Chinese cuisine brand Hong's Kitchen foray adds spice to Jubilant's menu

Chinese is the second-most preferred cuisine in India
After a good set of numbers for the December 2018 quarter, the stock of Jubilant FoodWorks (JFL) felt some pressure due to the promoter’s proposal for royalty payments. The stock recovered after the proposal was withdrawn. The other trigger for the stock was the breakeven for its Dunkin’ Donuts business ahead of its internal target. What should help add to incremental revenues is the decision of the company to foray into Chinese cuisine brand Hong’s Kitchen.  

Analysts at HDFC Securities believe that the new venture gives the company entry to a large category and enables it to benefit from the untapped opportunity in the ‘fast casual’ Chinese segment. Further, Chinese cuisine commands a high margin profile as it is difficult to replicate at home and there is scope to leverage back-end infrastructure (like commissary, management expertise, technology).

Chinese is the second-most preferred cuisine in India, which itself highlights the demand potential for JFL’s new food segment. Also, the expected price points of Hong’s Kitchen are likely to be reasonable, and awareness and behavioural improvement in consumers toward hygienic food should auger well for JFL’s Hong’s Kitchen. 

While demand for the same is dependent on several factors such as taste, quality and promotional support, attractive pricing will help JFL bridge the price gap between low-cost street vendors and premium fine dining Chinese restaurants, believe analysts at Edelweiss Securities. Hong’s Kitchen’s average pricing is almost on a par with its close peer Wok Express. What would also help JFL is its established customer base and their brand loyalty, and learnings from initial failure of its Dunkin’ Donuts, says an analyst.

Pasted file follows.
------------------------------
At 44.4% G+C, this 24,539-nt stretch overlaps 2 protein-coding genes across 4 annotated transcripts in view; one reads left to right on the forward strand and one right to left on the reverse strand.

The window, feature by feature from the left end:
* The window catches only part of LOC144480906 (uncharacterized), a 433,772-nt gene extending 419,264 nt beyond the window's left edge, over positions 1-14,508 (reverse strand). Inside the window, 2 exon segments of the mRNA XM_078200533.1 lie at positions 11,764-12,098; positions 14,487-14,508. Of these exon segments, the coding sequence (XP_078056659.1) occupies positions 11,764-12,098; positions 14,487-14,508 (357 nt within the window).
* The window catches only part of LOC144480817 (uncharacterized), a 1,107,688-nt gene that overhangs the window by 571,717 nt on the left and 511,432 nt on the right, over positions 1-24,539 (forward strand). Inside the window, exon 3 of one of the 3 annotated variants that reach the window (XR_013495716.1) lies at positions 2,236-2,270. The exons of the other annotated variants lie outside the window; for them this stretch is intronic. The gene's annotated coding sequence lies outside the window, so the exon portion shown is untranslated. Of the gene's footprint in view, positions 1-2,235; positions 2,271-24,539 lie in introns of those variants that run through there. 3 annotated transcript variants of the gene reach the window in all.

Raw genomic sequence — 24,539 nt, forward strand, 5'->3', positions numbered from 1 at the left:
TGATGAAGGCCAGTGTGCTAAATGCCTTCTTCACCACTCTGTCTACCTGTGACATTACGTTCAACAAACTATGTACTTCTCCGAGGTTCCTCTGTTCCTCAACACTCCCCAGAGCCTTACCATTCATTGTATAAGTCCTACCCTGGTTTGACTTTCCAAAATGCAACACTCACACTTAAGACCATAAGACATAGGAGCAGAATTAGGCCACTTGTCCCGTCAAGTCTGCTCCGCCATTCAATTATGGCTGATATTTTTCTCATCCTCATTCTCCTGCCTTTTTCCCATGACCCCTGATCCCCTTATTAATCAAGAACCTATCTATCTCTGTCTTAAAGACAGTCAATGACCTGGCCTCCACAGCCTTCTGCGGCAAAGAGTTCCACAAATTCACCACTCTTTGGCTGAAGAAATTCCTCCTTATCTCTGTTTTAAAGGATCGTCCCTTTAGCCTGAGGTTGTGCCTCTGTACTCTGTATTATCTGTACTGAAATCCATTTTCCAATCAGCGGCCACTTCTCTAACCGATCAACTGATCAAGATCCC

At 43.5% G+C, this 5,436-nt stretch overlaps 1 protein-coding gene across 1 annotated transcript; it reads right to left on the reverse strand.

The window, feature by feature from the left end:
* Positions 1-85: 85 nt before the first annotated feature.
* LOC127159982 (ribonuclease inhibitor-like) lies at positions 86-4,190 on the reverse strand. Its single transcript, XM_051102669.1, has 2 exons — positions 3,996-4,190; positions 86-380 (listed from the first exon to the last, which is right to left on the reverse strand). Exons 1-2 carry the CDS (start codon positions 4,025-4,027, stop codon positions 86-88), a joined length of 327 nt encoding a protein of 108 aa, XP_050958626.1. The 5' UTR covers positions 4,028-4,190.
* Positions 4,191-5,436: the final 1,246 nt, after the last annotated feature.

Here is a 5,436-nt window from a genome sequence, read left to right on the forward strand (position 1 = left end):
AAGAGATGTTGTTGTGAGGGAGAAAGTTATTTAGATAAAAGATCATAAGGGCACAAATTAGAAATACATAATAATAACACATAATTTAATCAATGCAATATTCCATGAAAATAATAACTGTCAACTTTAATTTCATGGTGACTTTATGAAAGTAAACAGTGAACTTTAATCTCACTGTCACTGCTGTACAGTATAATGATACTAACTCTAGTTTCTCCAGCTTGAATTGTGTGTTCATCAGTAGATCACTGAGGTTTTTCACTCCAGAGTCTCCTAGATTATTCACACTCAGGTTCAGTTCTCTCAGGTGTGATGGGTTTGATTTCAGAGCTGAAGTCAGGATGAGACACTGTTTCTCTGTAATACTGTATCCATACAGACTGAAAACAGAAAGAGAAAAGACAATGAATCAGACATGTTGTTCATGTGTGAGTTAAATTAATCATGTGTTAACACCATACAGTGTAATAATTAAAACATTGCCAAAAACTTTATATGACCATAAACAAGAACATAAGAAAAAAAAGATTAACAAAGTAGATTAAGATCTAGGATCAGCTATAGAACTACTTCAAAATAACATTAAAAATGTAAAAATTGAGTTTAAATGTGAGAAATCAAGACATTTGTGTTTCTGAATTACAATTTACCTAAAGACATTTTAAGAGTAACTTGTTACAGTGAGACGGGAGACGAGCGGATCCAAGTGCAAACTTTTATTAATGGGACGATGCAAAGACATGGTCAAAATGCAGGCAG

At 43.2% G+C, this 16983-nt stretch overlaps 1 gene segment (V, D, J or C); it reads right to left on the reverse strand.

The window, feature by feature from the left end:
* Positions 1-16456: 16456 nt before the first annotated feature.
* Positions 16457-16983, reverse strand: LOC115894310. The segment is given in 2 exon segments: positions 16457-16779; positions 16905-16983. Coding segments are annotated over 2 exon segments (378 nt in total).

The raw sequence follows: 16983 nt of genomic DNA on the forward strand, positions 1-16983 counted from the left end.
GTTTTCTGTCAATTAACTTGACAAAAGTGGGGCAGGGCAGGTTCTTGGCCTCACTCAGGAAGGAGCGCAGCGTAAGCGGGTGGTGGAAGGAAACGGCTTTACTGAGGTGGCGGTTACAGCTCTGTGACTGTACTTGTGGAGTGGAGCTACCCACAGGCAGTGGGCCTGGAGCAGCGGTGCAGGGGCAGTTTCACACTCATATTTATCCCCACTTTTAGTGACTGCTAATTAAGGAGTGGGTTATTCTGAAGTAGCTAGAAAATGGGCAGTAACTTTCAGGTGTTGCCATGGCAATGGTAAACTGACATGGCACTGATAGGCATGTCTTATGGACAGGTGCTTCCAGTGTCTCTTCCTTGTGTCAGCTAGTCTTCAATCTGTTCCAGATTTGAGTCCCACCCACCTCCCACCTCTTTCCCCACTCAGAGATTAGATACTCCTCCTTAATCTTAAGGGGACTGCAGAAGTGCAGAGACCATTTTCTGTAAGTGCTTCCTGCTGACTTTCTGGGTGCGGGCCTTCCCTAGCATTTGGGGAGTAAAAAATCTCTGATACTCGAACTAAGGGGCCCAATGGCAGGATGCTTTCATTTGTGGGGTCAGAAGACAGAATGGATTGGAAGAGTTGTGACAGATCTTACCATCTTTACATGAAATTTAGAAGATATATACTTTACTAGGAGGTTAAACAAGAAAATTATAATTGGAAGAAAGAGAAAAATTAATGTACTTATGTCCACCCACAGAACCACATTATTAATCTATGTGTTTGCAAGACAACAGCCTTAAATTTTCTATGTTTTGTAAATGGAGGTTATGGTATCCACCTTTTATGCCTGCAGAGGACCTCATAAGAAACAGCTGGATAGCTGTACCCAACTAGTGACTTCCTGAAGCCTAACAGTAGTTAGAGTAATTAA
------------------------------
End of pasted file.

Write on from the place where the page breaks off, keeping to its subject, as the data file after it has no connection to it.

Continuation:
Given the fact that details about expected investment and store addition strategy among others are not yet known, these could impact JFL’s near-term earnings, caution analysts. Nonetheless, its key Domino’s Pizza vertical should help mitigate the near-term impact, if any. 

JFL now has started its everyday value (EDV) offer for a single customer by offering a single pizza at a discounted price. Originally, it was only for two pizzas. Also, JFL is pushing 20-minute pizza delivery against 30 minutes currently. All these should propel same-store sale growth (SSSG) of JFL.

Analysts at Emkay believe that the company’s new initiatives are expected to attract customers from other QSRs (quick service restaurants) as well as address the competition from aggregators such as Swiggy that has started 30-minute delivery guarantee in some areas, indicating significant upside potential for SSSG. Although, with higher base SSG gain could get capped. 

SSS growth indicates the change in sales over a particular period of stores that were in existence in the past comparable period. Further, investors can expect profit contribution from the JFL’s Dunkin Donuts that recently achieved its breakeven. 

Further, relatively attractive valuation of 45 times FY20 estimated earnings (over 50 in other FMCG majors) offer good buying opportunity to long-term investors.

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